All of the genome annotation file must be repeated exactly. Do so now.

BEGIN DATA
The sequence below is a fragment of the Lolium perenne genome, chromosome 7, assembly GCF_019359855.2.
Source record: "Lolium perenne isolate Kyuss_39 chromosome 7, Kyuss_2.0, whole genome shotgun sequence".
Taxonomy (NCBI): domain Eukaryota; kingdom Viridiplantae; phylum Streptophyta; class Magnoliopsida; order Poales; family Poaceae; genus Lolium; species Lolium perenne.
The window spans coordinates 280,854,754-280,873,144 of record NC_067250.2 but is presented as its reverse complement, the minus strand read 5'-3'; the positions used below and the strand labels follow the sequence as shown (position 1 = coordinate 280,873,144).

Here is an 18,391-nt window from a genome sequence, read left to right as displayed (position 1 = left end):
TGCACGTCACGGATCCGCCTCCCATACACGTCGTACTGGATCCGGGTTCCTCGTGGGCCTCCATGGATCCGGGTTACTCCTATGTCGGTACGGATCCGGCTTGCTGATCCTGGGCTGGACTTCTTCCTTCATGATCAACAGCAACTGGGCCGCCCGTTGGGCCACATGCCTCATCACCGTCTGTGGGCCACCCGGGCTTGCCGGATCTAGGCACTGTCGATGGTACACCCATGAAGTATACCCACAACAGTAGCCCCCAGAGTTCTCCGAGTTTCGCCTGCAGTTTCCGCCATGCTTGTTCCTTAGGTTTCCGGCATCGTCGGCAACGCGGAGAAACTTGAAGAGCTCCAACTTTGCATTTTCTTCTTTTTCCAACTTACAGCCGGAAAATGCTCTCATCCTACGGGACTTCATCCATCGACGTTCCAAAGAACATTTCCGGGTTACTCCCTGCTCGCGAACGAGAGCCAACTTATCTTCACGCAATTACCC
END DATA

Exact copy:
The sequence below is a fragment of the Lolium perenne genome, chromosome 7, assembly GCF_019359855.2.
Source record: "Lolium perenne isolate Kyuss_39 chromosome 7, Kyuss_2.0, whole genome shotgun sequence".
Taxonomy (NCBI): domain Eukaryota; kingdom Viridiplantae; phylum Streptophyta; class Magnoliopsida; order Poales; family Poaceae; genus Lolium; species Lolium perenne.
The window spans coordinates 280,854,754-280,873,144 of record NC_067250.2 but is presented as its reverse complement, the minus strand read 5'-3'; the positions used below and the strand labels follow the sequence as shown (position 1 = coordinate 280,873,144).

Here is an 18,391-nt window from a genome sequence, read left to right as displayed (position 1 = left end):
TGCACGTCACGGATCCGCCTCCCATACACGTCGTACTGGATCCGGGTTCCTCGTGGGCCTCCATGGATCCGGGTTACTCCTATGTCGGTACGGATCCGGCTTGCTGATCCTGGGCTGGACTTCTTCCTTCATGATCAACAGCAACTGGGCCGCCCGTTGGGCCACATGCCTCATCACCGTCTGTGGGCCACCCGGGCTTGCCGGATCTAGGCACTGTCGATGGTACACCCATGAAGTATACCCACAACAGTAGCCCCCAGAGTTCTCCGAGTTTCGCCTGCAGTTTCCGCCATGCTTGTTCCTTAGGTTTCCGGCATCGTCGGCAACGCGGAGAAACTTGAAGAGCTCCAACTTTGCATTTTCTTCTTTTTCCAACTTACAGCCGGAAAATGCTCTCATCCTACGGGACTTCATCCATCGACGTTCCAAAGAACATTTCCGGGTTACTCCCTGCTCGCGAACGAGAGCCAACTTATCTTCACGCAATTACCC